So along comes TiVo, which led to cable and satellite companies providing custom DVRs, which led to the ultimate convenience, The Hopper by Dish. It lets you skip the ads even during the recording process. When you talk with people who use these things, it’s as much about the time waste of the ads as it is the annoyance. It’s about that 60 minutes in prime time. People want it back, and so their attention has already moved elsewhere. And guess what? It’s not coming back, ever. Silicon Valley and others have caught on, and now we have Netflix, Amazon, Sling, Vimeo, Hulu, YouTube, and a whole host of others. Cord cutting is an exploding concept, especially with young people. The New York Post published a fascinating article about this recently: Millennials ditching their TV sets at a record rate. Do we pay attention? No. We’re experimenting with programmatic buys to better target viewers and make more cash.
Folks, can’t you see it’s too late? Oh sure, there’s still plenty of meat on the bone, but don’t be surprised if it’s stripped clean seemingly overnight. Mass Marketing is drying up, in part, because people can’t say “no” to ever-increasing profits. The Internet isn’t killing TV; it’s being put to death by its own hand.
Citing $300 phone bills, an anonymous commenter in a recent TVNewsCheck article about programmatic, challenged me, “I wouldn’t bet against “free over-the-air.” Wow! This completely misses the point that consumers are more than willing to pay such bills to escape the aerial bombardment that comes with “free over-the-air.” There is no such thing as free anyway; not really. The cost to consumers is that 60 minutes. So it ain’t “free.” Time, if you haven’t noticed, is the new currency. Moreover, with $2-dollar per subscriber retransmission fees, consumers are already paying for the right to view that “free over-the-air” signal. What about ATSC 3.0 you ask? Does anybody really believe that every consumer in America is going to purchase a new piece of equipment (ATSC 3.0 won’t be backwards compatible) just to get back inside somebody’s else’s walled garden? Even the Superbowl can’t produce that magic trick.
Broadcast television is among the most consumer-unfriendly businesses in the universe. Using airwaves licensed to us by the government to “serve the public interest,” we have abandoned that in the name of profit. I’m not against profit; what I object to is the greed. And they’re not the same thing. We boast that we’re a key link in the chain of entertainment, but that’s not really our business. We’re in the advertising business, not entertainment.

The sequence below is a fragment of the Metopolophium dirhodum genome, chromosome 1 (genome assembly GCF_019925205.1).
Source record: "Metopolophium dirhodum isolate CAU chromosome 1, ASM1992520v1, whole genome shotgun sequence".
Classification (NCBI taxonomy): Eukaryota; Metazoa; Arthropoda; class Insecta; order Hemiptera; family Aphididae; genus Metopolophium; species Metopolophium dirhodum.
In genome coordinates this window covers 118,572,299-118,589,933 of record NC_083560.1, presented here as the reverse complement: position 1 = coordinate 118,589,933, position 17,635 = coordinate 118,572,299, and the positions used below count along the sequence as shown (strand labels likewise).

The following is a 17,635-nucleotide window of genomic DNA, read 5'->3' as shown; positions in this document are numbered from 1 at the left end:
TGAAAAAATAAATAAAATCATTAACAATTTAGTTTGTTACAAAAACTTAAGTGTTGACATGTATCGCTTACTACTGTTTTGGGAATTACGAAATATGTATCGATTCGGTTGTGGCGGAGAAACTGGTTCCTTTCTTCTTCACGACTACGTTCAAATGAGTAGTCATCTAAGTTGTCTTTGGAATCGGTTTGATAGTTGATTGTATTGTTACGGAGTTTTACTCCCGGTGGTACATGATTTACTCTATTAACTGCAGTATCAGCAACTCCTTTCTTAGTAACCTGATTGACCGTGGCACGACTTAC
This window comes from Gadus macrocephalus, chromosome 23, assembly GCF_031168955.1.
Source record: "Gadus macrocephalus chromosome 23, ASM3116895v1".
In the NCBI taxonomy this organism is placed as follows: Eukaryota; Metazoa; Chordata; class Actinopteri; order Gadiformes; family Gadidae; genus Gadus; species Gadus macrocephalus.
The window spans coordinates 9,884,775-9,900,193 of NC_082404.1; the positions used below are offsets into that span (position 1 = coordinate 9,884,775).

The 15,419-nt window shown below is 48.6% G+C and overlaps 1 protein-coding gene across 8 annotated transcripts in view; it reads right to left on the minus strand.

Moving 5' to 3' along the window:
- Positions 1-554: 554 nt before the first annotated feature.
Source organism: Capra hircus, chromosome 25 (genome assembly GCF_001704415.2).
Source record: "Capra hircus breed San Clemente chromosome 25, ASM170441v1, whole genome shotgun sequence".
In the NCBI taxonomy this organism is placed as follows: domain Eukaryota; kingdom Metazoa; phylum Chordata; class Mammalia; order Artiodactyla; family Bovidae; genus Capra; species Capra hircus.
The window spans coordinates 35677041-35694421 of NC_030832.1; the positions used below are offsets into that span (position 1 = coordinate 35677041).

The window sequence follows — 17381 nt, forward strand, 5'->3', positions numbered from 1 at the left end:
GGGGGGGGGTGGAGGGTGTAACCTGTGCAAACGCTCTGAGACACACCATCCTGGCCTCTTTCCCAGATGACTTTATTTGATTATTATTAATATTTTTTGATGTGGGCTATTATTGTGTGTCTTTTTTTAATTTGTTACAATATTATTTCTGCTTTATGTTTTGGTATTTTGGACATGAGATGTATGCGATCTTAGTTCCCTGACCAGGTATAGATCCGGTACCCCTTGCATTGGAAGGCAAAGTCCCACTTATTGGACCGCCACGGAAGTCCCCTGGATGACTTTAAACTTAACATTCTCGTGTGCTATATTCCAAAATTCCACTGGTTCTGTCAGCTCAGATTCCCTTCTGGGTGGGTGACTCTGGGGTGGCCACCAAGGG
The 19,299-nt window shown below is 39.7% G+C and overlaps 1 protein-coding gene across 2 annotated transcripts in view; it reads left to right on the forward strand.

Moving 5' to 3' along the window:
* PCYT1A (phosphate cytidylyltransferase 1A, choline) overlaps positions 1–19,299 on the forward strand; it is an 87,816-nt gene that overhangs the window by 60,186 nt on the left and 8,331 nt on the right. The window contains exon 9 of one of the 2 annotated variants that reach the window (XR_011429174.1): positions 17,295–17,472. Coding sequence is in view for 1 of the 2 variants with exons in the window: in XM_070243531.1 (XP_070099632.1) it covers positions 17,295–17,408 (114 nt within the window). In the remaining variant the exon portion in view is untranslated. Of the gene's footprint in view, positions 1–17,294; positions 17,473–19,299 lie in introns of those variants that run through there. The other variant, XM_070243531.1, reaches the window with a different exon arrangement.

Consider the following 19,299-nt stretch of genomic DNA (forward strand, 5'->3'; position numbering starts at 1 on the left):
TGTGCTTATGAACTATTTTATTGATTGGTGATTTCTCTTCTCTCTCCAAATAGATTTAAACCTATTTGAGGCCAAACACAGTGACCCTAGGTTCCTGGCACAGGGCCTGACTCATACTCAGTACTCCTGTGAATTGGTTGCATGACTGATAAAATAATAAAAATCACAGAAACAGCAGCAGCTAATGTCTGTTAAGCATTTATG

If we’re not in the advertising business, why do we block programming with weather crawls and warnings but not during the commercials? If we’re in the entertainment business, why do we stomp all over the eyeballs of viewers by bombarding them with 60 minutes plus of marketing in Prime Time? Our viewers are not our clients, for if they were, we would treat them differently. If we’re not in the advertising business, why do we maintain the assumption that we can get away with anything we want and that the ad industry’s reactions to us matter more than the viewers’ reactions? If we’re not in the ad business, why are we so obsessed with (and spend money on researching) what “works” in terms of entrapping viewers? What “works” is always defined as what works for the advertiser. And, finally, if we’re not in the advertising business, why would we squeeze programs in order to insert more ads?
Our own corporate greed has been fully on display for all to witness, and the time has long passed when we can get away with it. TV stations were money trees at one time but no longer. We stay profitable, because we’re able to charge cable companies enormous retransmission fees, when “retransmission” is actually a fraudulent term. Nothing is “transmitted” via cable; it comes down a wire. Soon it will be broadband, and there will come a point when the networks say “we’ve decided it’s best for us to go straight to the consumer.” At that point, the money tree will go dormant and then collapse into the dirt and dust pile of history, with only scavengers left to recycle the rotting parts until all that’s left are the bones. And the big losers won’t be the shareholders. That’s the real sad part of all this. The big losers will be the people we once believed we were serving. Turns out that was just blue smoke and mirrors designed to disguise the deforestation practices taking place behind it.
And then there’s this stunning and shocking quote from Bernstein analyst Todd Juenger via The Street in response to CBS boss Les Moonves’ digital strategy:
“We believe networks need to wean themselves off of SVOD (subscription video on demand) licensing, which we believe is the primary driver of the demise of ad-supported video consumption,” Juenger said in an investor note…
“But instead of helping the content owners out of their prisoners’ dilemma (emphasis mine), the CBS announcements just reinforce why everyone feels they might as well keep trading dollars for pennies and putting their valuable content on SVOD. Nobody else is going to stop. You might as well sell what you can and take what you can get. At least you get the pennies.”
“Prisoners’ dilemma” is a karmic and profound metaphor for what the very people he represents have been doing to consumers for decades. His thought is wishful thinking at best, but the reason Mr. Juenger can even conjure up such a dream is that he pays no regard whatsoever to the real disruptors in the industry – that would be a culture sick to death of being treated like a mass for any slick manipulator who shows up with a budget. It’s over, people. We’re like the people running the whale oil business (they were in the lighting business, among others) who discovered how electricity could make shipboard and whale processing life easier, while ignoring the greater matter at hand.
The very beginning, therefore, of discussing what to do is with the people searching for entertainment and information. It’s more likely, however, that fire sales and abandoning ship will be the actual outcome.